Social accountability more than just being responsible

Tuesday, 9 November 2004 Leave a comment Go to comments

Opinion and Editorial – THE JAKARTA POST, November 09, 2004

Yanuar Nugroho

The world-famous business strategy consultant, Peter F. Drucker, in a recent interview in Joel Bakan’s new book, The Corporation (2004), says “If you find an executive who wants to take on social responsibilities, fire him. Fast.”

Those who believe, or are in favor of, corporate social responsibility (CSR) may be shocked. But, bravery is indeed needed to scrutinize the very heart of business practice, without which we may be misled when addressing the role of business and corporations in our lives today.

During the last century, the world witnessed how nations embraced democratic ideals and expanded the government’s domain over society and the economy, toward greater public participation and shared humanitarian ideals. Social programs and economic regulations were created by governments to protect their citizens from neglect by the market and from exploitation by corporations.

While deregulation has freed corporations from legal constraints, privatization has enabled them to govern areas of society where they have never been before. Today, it can be argued the corporation has become the world’s dominant institution, undermining society and governments.

As a result, corporations are free to engage in questionable or even criminal behavior often without fear of censure.

Research conducted recently by international human rights organizations such as a 2003 study by Amnesty International and one this year by Human Rights Watch found international businesses were involved in many human rights violations in the countries they operated. These violations included torture, forced displacement of people, hostage-taking, violations against the right to form unions, involuntary resettlement, forced or bonded labor, and practices that infringed on the rights of women, children and traditional tribes.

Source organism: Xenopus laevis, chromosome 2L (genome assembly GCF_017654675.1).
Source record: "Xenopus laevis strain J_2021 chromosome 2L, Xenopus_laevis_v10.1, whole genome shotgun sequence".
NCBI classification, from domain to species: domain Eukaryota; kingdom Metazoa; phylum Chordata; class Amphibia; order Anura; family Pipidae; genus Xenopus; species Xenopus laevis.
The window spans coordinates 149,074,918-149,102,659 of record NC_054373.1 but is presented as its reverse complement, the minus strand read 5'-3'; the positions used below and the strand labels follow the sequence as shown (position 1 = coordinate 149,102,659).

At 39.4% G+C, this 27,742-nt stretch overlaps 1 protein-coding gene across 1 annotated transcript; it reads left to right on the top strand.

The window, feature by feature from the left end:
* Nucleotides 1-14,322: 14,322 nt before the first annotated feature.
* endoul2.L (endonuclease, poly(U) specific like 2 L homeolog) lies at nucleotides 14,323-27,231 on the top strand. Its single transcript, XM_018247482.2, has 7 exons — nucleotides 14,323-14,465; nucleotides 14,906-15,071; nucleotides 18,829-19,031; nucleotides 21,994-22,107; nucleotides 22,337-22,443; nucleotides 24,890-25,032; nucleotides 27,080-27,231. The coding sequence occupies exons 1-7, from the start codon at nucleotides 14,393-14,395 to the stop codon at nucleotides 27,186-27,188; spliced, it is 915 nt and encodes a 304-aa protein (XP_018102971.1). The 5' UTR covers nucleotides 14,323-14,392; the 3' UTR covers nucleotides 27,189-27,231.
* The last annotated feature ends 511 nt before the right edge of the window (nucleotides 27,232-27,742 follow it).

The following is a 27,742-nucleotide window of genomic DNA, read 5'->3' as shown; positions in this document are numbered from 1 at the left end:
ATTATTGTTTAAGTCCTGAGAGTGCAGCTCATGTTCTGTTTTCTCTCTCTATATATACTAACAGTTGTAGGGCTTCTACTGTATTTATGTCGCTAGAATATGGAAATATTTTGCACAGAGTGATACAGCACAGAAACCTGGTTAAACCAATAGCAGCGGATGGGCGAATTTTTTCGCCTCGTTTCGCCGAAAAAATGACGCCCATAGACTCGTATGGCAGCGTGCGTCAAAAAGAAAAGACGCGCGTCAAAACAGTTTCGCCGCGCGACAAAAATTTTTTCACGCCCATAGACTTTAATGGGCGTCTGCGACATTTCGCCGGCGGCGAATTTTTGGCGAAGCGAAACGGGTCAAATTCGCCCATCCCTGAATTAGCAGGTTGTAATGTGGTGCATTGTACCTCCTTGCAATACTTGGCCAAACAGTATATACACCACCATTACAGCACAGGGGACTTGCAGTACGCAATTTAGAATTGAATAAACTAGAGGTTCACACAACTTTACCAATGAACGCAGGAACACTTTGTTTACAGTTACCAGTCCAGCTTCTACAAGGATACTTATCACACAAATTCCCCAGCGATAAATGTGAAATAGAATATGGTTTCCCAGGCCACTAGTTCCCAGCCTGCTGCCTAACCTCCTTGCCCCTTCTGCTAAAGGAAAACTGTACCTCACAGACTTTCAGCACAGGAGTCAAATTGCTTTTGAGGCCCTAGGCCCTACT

The reports have highlighted the importance of corporate social responsibility (CSR) in business; an initiative taken up by many business leaders.

Principally, the CSR principal recognizes companies are responsible not only to their shareholders but also to their stakeholders — all parties affected by a business including workers, suppliers, the local community, government, NGOs and consumers. In recent developments, the environment has also been put into the equation.
The new understanding of CSR is known as the triple bottom line — profit, people and planet. That is that (1) business goals are always for profit, and that (2) business and corporations are supposed to take part in the efforts to fulfill people’s welfare and this (3) requires active participation in securing the planet’s sustainability.

There has been much evidence to support this thought. Corporations now highlight social and environmental initiatives on their websites and annual reports. Entire departments and executive positions are dedicated to these initiatives.

However, not everyone is convinced of CSR’s virtue. Milton Friedman, a Nobel laureate and world famous economist, believes that CSR, this new moralism in business, is in fact immoral.